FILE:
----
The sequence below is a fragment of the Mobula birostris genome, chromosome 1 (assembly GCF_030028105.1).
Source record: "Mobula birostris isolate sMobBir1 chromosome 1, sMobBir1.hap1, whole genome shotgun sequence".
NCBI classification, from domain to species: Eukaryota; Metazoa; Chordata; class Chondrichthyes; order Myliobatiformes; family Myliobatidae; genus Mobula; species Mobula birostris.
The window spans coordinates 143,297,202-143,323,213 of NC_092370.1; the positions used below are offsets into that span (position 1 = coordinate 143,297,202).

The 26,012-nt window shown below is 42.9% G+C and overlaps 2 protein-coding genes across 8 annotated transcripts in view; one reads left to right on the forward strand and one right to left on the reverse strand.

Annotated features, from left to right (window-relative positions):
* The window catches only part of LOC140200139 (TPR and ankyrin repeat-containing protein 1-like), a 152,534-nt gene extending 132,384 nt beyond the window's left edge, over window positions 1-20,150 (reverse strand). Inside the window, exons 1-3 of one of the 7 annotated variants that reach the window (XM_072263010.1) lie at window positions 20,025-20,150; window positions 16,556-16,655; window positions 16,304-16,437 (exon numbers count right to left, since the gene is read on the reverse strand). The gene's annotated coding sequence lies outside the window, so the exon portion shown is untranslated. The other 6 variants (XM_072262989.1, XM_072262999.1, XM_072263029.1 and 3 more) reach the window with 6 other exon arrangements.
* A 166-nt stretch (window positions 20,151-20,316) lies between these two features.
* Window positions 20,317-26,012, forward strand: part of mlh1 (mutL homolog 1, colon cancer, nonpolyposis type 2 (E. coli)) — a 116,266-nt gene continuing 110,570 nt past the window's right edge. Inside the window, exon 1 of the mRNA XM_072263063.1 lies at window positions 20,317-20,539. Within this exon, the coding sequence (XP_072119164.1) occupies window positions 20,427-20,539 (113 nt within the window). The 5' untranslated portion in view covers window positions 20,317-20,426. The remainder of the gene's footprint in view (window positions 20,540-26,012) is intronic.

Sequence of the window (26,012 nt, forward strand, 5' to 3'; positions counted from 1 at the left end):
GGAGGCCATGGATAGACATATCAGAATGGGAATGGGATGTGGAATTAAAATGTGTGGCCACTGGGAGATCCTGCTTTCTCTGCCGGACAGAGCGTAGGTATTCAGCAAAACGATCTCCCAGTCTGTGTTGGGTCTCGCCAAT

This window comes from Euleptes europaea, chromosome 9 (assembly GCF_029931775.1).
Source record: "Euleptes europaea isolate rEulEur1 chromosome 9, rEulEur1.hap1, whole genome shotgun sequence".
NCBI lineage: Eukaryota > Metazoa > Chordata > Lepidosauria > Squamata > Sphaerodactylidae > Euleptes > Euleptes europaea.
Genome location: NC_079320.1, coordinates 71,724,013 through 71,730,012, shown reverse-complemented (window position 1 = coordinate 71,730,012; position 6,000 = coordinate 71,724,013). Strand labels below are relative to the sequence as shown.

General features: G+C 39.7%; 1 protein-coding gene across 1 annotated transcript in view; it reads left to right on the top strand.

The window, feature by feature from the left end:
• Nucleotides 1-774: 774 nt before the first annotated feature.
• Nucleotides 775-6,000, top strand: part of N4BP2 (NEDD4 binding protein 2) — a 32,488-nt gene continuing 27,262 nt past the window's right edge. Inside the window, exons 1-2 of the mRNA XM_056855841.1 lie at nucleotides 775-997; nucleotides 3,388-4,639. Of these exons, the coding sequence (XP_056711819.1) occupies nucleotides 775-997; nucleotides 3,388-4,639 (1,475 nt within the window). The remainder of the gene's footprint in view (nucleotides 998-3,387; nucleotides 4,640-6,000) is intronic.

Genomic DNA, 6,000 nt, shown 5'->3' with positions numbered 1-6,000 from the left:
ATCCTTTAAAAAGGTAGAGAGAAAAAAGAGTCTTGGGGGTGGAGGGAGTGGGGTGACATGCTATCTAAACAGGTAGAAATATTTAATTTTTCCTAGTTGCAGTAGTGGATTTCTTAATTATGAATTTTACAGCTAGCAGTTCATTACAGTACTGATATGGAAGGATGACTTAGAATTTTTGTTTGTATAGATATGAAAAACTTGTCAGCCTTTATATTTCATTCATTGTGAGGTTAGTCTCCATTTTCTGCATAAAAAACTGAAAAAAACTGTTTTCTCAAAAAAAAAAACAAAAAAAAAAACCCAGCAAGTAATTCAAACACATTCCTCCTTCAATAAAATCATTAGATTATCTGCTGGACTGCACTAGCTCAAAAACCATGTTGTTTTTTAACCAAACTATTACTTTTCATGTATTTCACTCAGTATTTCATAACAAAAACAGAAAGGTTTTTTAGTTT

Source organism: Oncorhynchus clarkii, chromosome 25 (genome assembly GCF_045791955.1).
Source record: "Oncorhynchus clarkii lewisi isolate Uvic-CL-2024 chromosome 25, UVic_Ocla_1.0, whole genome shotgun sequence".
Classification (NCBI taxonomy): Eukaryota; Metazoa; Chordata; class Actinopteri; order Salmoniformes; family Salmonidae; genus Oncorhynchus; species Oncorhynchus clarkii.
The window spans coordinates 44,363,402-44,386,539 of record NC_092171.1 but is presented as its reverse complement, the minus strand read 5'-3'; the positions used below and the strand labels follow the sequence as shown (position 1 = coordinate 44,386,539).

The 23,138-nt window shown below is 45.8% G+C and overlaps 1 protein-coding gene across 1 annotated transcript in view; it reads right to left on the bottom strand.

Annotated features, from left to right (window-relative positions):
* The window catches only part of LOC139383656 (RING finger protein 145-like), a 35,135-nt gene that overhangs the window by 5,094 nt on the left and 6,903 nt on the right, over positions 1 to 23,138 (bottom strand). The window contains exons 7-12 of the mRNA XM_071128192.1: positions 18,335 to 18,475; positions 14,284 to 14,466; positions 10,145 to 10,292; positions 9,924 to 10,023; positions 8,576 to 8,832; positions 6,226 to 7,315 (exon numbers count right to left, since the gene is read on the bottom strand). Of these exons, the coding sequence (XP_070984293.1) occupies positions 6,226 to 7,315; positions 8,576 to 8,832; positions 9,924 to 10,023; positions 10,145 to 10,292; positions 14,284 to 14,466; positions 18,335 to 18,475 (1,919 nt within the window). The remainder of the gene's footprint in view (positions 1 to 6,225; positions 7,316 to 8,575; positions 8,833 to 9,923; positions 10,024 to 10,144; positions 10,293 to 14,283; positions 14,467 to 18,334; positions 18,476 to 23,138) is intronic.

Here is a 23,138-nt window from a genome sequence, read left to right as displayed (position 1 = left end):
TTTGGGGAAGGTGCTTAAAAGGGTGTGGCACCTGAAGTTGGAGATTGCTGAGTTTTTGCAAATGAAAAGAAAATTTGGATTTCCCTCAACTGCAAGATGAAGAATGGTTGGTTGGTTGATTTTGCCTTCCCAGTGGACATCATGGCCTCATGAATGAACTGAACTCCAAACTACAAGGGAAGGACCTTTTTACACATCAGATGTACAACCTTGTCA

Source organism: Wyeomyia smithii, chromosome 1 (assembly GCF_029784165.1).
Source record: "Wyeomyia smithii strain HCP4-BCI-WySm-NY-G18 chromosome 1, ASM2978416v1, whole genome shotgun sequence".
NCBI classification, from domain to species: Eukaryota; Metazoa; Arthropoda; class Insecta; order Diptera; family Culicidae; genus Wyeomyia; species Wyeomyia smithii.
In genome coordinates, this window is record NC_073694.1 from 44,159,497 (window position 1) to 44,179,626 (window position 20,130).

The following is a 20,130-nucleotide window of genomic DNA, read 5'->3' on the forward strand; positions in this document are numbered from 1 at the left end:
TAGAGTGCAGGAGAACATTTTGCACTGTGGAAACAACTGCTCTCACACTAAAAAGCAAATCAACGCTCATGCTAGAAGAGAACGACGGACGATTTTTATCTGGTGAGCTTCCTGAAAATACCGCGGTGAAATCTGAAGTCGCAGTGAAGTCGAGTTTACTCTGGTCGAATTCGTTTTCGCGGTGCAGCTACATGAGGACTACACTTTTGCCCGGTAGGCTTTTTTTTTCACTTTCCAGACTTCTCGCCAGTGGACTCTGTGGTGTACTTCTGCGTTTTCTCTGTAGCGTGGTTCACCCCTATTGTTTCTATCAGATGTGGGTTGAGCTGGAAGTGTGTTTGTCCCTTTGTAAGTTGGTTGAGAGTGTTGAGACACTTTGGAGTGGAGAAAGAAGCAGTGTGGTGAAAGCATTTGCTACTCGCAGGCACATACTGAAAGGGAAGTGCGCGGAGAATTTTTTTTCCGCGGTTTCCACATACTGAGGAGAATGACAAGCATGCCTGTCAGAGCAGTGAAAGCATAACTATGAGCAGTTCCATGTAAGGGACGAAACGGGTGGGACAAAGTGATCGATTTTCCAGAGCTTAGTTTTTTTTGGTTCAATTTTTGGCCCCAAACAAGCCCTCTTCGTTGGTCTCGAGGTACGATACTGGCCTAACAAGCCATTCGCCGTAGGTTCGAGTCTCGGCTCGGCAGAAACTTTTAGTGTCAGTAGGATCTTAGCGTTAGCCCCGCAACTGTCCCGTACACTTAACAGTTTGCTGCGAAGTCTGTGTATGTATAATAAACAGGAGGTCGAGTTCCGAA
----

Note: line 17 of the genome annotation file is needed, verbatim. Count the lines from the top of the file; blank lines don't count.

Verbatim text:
The window, feature by feature from the left end: